Sunday, July 28, 2013

Gunpowder for Sale near Bladensburg, Maryland - August 1813


               The subscribers offer for sale, at the Franklin Powder Mills, Near Bladensburg, and at the store of Stull & Williams, in Georgetown,


Warranted to be of superior quality.

               From the great expence [sic] and trouble which they have incurred to make their powder good, they flatter themselves that they will meet with encouragement. - Persons residing in the several counties in the adjacent states, who are in the habit of vending powder, can be supplied on the most liberal terms. - Orders from a distance will be punctually attended to, the powder carefully put up in tight casks, and forwarded without delay.


August 27 - 12t [1]

Federal Republican, August 30, 1813
This entire product and/or portions thereof are copyrighted by NewsBank and/or the American Antiquarian Society. 2004

[1] Federal Republican and Commercial Gazette.; Date: 08-30-1813; Volume: VII; Issue: 1013; Page: [3]; Location: Georgetown, District of Columbia.
Transcribed by John Peter Thompson, July 28th, 2013.

Tuesday, July 23, 2013

Wheat and the Hessian Fly in Maryland 1812 - Advice to Farmers

Poulson's American Daily Advertiser.;
Date: 07-28-1812;
Philadelphia, Pennsylvania
Rural Economy:
               The following method is recommended to preserve Wheat for years from the fly that prevails more or less every year in Virginia, Maryland and Pennsylvania, Delaware and Jersey, and more particularly on the Bays, Rivers and adjacent country.[1]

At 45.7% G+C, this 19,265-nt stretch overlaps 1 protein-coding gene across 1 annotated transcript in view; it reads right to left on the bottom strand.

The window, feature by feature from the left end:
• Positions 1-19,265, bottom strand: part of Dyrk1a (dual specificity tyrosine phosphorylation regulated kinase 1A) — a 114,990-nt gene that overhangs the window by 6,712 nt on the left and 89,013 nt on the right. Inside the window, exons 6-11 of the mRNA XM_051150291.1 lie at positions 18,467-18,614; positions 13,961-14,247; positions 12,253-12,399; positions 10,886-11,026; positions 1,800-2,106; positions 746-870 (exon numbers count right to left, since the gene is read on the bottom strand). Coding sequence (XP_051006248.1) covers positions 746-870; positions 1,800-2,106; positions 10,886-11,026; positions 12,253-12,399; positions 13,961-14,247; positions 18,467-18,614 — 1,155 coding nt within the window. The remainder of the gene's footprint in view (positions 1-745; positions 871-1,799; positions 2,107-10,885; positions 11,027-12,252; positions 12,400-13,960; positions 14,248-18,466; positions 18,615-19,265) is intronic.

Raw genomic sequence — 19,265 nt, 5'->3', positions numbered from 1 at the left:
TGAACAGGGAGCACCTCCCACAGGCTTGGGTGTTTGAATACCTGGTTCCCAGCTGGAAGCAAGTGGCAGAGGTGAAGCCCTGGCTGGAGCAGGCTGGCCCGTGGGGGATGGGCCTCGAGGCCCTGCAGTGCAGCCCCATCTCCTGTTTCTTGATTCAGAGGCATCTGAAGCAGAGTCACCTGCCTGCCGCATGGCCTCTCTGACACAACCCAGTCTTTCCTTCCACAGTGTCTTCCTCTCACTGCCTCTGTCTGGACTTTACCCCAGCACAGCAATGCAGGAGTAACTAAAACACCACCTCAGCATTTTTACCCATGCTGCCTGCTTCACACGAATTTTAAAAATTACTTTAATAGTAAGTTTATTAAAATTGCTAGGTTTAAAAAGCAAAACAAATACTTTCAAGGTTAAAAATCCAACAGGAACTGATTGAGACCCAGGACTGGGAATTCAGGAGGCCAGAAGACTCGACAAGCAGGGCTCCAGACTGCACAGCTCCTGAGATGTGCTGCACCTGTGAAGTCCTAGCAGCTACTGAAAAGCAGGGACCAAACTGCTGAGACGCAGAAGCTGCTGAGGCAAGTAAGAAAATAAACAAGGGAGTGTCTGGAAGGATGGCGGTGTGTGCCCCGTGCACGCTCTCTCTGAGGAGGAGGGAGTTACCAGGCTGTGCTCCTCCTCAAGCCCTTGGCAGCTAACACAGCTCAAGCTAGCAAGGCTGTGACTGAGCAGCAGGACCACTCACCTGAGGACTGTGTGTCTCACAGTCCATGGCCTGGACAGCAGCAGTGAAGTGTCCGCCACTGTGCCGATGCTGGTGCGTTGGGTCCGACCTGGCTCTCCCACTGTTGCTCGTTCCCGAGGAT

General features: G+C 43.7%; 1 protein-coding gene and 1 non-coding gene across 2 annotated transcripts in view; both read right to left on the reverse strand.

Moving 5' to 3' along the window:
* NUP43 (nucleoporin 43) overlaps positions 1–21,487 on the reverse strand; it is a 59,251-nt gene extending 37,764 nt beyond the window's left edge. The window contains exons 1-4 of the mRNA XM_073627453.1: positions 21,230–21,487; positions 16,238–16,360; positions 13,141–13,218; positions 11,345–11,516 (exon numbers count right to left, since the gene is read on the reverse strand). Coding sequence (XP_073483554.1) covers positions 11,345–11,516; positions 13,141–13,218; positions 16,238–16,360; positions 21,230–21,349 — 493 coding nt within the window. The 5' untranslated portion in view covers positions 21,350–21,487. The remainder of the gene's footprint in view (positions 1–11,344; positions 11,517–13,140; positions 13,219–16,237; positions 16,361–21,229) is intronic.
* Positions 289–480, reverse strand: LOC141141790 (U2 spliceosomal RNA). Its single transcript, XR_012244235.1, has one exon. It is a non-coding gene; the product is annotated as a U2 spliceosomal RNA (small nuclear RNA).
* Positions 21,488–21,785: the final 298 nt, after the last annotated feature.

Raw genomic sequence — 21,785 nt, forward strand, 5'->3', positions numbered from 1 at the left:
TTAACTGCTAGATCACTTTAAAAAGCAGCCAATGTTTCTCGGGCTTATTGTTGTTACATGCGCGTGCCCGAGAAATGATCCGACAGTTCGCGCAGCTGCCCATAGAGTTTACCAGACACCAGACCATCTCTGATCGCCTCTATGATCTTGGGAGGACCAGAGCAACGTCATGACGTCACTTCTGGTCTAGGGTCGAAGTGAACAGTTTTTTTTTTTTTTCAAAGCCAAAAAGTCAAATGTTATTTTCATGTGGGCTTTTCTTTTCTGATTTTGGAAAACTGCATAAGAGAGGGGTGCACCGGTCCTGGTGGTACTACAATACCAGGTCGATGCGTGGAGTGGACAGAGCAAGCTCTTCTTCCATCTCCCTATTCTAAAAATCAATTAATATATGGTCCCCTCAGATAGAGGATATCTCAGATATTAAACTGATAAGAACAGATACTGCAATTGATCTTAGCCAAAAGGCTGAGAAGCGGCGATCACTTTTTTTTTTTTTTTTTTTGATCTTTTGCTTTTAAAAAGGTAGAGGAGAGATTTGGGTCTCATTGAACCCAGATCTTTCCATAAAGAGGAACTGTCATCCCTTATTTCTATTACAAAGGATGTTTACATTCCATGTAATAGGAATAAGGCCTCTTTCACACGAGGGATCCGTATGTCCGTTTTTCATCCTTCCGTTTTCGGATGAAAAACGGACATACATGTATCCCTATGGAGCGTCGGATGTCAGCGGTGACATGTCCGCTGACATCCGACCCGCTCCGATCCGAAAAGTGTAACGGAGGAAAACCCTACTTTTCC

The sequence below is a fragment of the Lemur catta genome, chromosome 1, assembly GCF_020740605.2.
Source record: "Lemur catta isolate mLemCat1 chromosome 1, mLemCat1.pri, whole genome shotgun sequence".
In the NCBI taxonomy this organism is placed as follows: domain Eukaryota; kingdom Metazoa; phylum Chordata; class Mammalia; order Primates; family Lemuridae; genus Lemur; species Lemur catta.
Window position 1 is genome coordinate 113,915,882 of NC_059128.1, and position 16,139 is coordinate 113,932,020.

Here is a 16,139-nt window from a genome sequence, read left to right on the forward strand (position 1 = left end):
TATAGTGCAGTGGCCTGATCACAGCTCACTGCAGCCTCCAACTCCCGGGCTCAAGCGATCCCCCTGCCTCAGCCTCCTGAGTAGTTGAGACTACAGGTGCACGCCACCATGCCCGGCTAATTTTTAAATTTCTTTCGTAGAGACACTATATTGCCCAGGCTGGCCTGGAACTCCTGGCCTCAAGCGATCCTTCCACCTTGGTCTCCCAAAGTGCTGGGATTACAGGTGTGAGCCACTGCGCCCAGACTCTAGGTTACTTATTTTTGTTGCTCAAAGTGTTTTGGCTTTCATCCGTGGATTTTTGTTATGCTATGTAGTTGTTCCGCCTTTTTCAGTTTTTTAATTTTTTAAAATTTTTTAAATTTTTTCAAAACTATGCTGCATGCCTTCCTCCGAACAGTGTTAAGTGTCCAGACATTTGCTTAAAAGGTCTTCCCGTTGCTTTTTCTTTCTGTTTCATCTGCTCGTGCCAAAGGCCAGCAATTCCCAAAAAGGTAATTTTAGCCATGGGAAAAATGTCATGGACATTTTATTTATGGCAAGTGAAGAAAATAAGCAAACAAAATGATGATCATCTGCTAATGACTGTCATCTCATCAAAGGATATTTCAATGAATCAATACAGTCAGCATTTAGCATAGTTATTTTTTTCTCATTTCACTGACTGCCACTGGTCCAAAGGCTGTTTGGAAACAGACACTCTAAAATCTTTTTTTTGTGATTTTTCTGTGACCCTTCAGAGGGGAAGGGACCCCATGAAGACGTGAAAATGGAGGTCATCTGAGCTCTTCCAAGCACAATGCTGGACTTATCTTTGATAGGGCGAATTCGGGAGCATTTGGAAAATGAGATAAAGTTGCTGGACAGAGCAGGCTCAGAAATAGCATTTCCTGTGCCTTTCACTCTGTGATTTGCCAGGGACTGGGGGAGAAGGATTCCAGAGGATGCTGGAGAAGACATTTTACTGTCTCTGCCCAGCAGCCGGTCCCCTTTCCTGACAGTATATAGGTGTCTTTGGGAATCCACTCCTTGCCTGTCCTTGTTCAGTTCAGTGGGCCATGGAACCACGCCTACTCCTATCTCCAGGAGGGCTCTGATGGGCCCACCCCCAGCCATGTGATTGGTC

Get your wheat out of your straw as early as you possibly can; clean the straw well from the chaff and wheat; if you have a barn, put your wheat away in bulk, leaving the chaff with it.  I knew wheat kept several years during the Revolutionary War in this way free from all insects. - Rats and mice cannot burrow in this bank, it will continually fall on them.  Those that have not barns may make pens with logs, or fence rails; first laying logs or rails on the earth sufficent to keep the damp from rising to injure the wheat; then cover the floor twelve or eighteen inches thick with with straw well tread down - put your wheat on this floor miced with all its chaff, and as you fill the pen, line the sides well with straw; when you have filled your pen in this way, stack your straw on the top of it, seeing that the straw extends well over the top of the pen to carry off the rain water.              E. K. [2]

[1] Asa Fitch. 1847. Diptera. C. Van Benthuysen and Co., Albany. [accessed July 23, 2013]